Avian Influenza (Bird Flu) (cont.)
Charles Patrick Davis, MD, PhD
Dr. Charles "Pat" Davis, MD, PhD, is a board certified Emergency Medicine doctor who currently practices as a consultant and staff member for hospitals. He has a PhD in Microbiology (UT at Austin), and the MD (Univ. Texas Medical Branch, Galveston). He is a Clinical Professor (retired) in the Division of Emergency Medicine, UT Health Science Center at San Antonio, and has been the Chief of Emergency Medicine at UT Medical Branch and at UTHSCSA with over 250 publications.
John P. Cunha, DO, FACOEP
John P. Cunha, DO, is a U.S. board-certified Emergency Medicine Physician. Dr. Cunha's educational background includes a BS in Biology from Rutgers, the State University of New Jersey, and a DO from the Kansas City University of Medicine and Biosciences in Kansas City, MO. He completed residency training in Emergency Medicine at Newark Beth Israel Medical Center in Newark, New Jersey.
In this Article
- Bird flu (avian flu) facts
- What is bird flu?
- What causes bird flu?
- What are risk factors for bird flu?
- What are bird flu symptoms and signs?
- How do physicians diagnose bird flu?
- What is the treatment for bird flu?
- What are the complications of bird flu?
- What is the prognosis of bird flu?
- Can bird flu be prevented with a vaccine?
- Where can people find more information about bird flu?
How do physicians diagnose bird flu?
Routine tests for human influenza A will be positive in patients with bird flu but are not specific for the avian virus. To make a specific diagnosis of bird flu, specialized tests are needed. In the United States, local health departments and the Centers for Disease Control and Prevention (CDC) can provide access to the specialized testing. The virus can be detected in sputum by several methods, including culture or polymerase chain reaction (PCR). Cultures should be done in laboratories that have an appropriate biosafety certification. PCR detects nucleic acid from the influenza A virus. Specialized PCR testing is available in reference laboratories to identify avian strains; the CDC is a primary source for available tests for the newest strains of bird flu and can identify the specific type of virus (for example, H5N1 or H7N9).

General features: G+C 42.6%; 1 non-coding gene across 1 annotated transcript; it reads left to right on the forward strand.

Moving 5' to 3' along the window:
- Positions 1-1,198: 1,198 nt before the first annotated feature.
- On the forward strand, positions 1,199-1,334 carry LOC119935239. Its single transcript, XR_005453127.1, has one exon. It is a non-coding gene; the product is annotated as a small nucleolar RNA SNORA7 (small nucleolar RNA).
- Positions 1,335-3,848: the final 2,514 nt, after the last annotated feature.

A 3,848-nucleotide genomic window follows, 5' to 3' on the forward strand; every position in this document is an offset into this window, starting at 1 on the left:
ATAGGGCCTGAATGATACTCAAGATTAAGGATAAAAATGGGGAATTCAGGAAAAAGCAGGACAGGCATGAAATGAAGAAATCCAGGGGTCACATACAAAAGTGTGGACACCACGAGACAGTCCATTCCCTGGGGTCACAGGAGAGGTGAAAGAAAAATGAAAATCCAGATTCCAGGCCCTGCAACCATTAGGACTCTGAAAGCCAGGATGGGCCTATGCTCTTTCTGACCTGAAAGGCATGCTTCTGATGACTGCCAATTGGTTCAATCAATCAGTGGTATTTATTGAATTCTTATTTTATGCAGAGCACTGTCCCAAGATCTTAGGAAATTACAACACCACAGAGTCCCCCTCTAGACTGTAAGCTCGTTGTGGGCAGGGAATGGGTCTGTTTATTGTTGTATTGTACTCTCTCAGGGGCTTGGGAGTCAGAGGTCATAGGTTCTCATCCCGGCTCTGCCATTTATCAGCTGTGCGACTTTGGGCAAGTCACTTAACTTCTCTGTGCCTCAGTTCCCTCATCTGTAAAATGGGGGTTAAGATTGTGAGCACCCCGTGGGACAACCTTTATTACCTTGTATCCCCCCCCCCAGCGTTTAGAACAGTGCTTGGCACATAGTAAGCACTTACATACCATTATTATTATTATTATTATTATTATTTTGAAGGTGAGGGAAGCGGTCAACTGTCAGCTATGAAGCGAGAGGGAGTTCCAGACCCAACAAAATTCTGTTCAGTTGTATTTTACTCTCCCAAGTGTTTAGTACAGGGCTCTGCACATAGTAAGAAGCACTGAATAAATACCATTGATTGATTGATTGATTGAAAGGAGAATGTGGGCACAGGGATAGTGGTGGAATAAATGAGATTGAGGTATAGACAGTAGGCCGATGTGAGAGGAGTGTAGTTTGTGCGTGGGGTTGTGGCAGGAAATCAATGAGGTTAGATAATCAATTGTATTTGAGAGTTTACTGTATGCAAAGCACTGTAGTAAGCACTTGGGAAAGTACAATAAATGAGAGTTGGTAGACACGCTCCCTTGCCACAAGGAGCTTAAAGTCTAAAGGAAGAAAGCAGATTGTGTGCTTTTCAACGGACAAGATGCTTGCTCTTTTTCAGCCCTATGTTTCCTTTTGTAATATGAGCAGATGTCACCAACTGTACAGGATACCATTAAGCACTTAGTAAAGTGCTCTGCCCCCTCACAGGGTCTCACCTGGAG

During and after infection with bird flu, the body makes antibodies against the virus. Blood tests can detect these antibodies, but this requires one sample at the onset of disease and another sample several weeks later. Thus, results are usually not available until the patient has recovered or died.
What is the treatment for bird flu?
Because of the small number of human cases, it has not been possible to conduct rigorous treatment trials for bird flu. The CDC suggests the best way to prevent bird flu is to avoid exposure whenever possible to birds and their feces. People are advised not to touch any ill appearing or dead birds. The CDC and the World Health Organization (WHO) currently recommend oseltamivir (Tamiflu) and zanamivir (Relenza) for the treatment and prevention of avian influenza a viruses. The U.S. government is currently stockpiling H5N1 vaccine in case the virus begins easy person-to-person transmission. Currently, there is no vaccine to protect against H7N9 types of bird flu.
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